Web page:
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Two months ago, I wrote about the news of Dmitri Nabokov having announced, after protracted hemming and internationally reported hawing, that he intended to publish his father Vladimir’s final, unfinished novel, The Original of Laura: Dying is Fun. At the time, and among other things, I mentioned that pieces of this mysterious novel had actually already unmysteriously appeared, nine years ago, in The Nabokovian, the twice-yearly publication of the International Vladimir Nabokov Society (IVNS). You can read about the quite interesting circumstances of that advent here. As a bonus, that post also included, tucked into its distant tail-end, a piece of one of the pieces of Laura that IVNS had already shared with an uninterested world.
As the world always seems to take greatest interest in what is loudly hidden from view than in what it quietly and abundantly has, curiosity in and conversation about Laura has grown since Dmitri announced his intentions. When will it appear? readers now wonder. Who will publish it? readers ask. Is it any good? I can’t wait to find out. The first two questions have yet to be publicly settled, but the final one has been treated by Nabokov biographer Brian Boyd who, in the TLS, said:
I think it is a fascinating novel. It is very fragmentary, people shouldn’t expect to be swept away. He is doing some very brilliant things with the prose, the story just flashes by, the characters are rather unappealing. It seems a technical tour de force, just as Shakespeare’s later works where he is extending his own technique in very, very concentrated ways. [The text is as] grotesque in some ways as, and unsavoury in different ways from, Lolita. It’s the kind of writing that induces admiration and awe but not engagement.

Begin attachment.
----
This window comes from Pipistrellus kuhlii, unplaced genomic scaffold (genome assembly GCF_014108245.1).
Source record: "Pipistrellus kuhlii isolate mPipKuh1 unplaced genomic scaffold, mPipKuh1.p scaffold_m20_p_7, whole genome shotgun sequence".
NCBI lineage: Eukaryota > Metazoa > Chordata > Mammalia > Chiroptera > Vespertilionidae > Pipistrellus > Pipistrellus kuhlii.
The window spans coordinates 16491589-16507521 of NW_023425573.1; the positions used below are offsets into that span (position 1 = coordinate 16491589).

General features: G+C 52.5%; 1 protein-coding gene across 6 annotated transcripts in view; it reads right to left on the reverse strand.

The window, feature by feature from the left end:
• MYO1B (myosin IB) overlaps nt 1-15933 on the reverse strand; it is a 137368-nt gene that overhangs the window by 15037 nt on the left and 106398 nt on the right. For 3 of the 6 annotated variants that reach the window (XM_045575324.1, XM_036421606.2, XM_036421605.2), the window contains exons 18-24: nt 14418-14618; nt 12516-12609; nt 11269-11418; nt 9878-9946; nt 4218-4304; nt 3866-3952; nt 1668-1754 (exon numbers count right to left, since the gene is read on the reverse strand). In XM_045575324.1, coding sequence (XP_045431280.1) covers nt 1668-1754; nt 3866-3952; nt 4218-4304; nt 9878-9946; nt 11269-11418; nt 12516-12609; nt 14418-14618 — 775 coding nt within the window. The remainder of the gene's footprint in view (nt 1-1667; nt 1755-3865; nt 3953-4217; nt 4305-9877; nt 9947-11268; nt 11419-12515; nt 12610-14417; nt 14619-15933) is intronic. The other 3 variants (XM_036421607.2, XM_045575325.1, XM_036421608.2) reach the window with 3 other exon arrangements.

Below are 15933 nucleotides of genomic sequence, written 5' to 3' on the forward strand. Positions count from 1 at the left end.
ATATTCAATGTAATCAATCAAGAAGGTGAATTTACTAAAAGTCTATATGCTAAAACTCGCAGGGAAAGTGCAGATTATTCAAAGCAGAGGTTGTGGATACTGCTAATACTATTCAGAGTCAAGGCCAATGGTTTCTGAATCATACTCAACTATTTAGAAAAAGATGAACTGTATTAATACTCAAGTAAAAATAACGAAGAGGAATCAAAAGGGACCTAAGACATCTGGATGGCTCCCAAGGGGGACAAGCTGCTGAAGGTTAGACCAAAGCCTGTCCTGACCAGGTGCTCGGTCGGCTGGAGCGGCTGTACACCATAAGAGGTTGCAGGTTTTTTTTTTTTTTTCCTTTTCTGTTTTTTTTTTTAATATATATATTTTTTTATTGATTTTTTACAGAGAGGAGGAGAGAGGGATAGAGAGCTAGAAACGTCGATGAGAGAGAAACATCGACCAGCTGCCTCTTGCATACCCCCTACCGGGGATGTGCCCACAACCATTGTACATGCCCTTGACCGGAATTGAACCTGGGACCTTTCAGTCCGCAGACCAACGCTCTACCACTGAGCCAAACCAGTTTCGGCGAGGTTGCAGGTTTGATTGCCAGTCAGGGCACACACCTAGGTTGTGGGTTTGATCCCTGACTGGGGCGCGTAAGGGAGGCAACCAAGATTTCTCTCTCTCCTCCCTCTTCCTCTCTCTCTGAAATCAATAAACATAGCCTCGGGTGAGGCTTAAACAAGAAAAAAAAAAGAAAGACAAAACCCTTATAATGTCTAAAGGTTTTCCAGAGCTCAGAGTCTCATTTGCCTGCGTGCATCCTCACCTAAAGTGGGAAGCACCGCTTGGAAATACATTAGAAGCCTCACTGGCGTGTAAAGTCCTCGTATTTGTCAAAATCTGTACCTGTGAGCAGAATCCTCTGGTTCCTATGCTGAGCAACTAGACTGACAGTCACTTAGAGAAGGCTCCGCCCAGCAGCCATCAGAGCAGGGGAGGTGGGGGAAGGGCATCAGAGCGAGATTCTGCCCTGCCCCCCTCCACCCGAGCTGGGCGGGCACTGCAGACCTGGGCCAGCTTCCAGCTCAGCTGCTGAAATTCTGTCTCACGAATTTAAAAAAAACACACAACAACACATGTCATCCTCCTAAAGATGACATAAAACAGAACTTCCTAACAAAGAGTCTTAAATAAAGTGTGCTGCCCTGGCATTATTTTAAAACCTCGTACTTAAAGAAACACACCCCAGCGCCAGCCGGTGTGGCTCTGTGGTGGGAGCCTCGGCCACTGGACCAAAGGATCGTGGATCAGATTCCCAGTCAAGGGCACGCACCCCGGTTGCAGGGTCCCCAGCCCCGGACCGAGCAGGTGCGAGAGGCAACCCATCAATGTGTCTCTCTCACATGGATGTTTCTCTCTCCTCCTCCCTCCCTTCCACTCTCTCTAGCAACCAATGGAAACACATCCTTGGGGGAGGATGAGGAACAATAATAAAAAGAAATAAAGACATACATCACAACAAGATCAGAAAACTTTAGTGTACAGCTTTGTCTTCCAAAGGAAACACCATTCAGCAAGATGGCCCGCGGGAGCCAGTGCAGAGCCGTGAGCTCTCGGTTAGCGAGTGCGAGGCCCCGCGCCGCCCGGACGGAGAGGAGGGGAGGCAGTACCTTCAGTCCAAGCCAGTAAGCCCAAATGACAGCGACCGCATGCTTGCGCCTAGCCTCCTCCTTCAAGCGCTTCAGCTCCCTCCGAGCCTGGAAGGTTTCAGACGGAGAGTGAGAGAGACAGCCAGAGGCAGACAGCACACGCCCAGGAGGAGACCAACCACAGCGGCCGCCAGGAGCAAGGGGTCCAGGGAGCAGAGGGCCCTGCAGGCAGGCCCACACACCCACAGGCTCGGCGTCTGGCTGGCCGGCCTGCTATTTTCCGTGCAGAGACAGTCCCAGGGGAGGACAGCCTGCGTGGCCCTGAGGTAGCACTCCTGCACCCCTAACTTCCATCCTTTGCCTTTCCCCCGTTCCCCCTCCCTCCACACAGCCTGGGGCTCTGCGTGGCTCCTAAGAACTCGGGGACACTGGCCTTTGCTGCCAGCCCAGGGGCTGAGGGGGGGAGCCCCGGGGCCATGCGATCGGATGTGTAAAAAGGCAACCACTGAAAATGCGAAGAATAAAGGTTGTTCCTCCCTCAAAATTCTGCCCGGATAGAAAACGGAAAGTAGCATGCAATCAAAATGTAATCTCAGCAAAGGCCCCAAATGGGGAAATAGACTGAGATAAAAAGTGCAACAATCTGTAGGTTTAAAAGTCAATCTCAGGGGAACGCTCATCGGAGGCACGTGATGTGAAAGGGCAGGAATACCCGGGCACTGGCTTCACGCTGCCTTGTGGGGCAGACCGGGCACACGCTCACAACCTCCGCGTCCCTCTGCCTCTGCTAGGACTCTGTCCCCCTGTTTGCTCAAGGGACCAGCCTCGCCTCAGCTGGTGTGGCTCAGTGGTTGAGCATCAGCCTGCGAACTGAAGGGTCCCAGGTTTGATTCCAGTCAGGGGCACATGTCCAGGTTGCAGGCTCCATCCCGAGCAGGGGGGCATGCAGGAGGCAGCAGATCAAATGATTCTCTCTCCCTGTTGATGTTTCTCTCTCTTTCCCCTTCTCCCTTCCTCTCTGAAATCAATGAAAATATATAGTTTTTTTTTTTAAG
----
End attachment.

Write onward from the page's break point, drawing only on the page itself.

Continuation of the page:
For this installment of Weekend Read, the fun begins with a second snippet of a section of Laura that appeared in The Nabokovian. Who knows precisely at what juncture it arrives in this story said to be about comically fat Philip Wild, brilliant neurologist, but I can say that it does engage this reader:
A tear of no particular meaning gemmed the hard top of her cheek. Nobody could tell what went on in that little head. Waves of desire rippled there, a recent lover fell back in a swoon, hygienic doubts were raised and dismissed, contempt for everyone but herself advertised with a flush of warmth its constant presence, here it is, cried what’s-her-name squatting quickly. My darling, dushka moya (eyebrows went up, eyes opened and closed again, she didn’t meet Russians often, this should be pondered).
Masking her face, coating her sides, pinaforing her stomach with kisses—all very acceptable while they remained dry.
Her frail, docile frame, when turned over by hand, revealed new marvels—the mobile omoplates of a child being tubbed, the incurvation of a ballerina’s spine, narrow nates of an ambiguous, irresistible charm (nature’s beastliest bluff, said Paul de G. watching a dour old don watching boys bathing).
Only by indentifying her with an unwritten, half written, rewritten difficult book could one hope to render at last what. . . .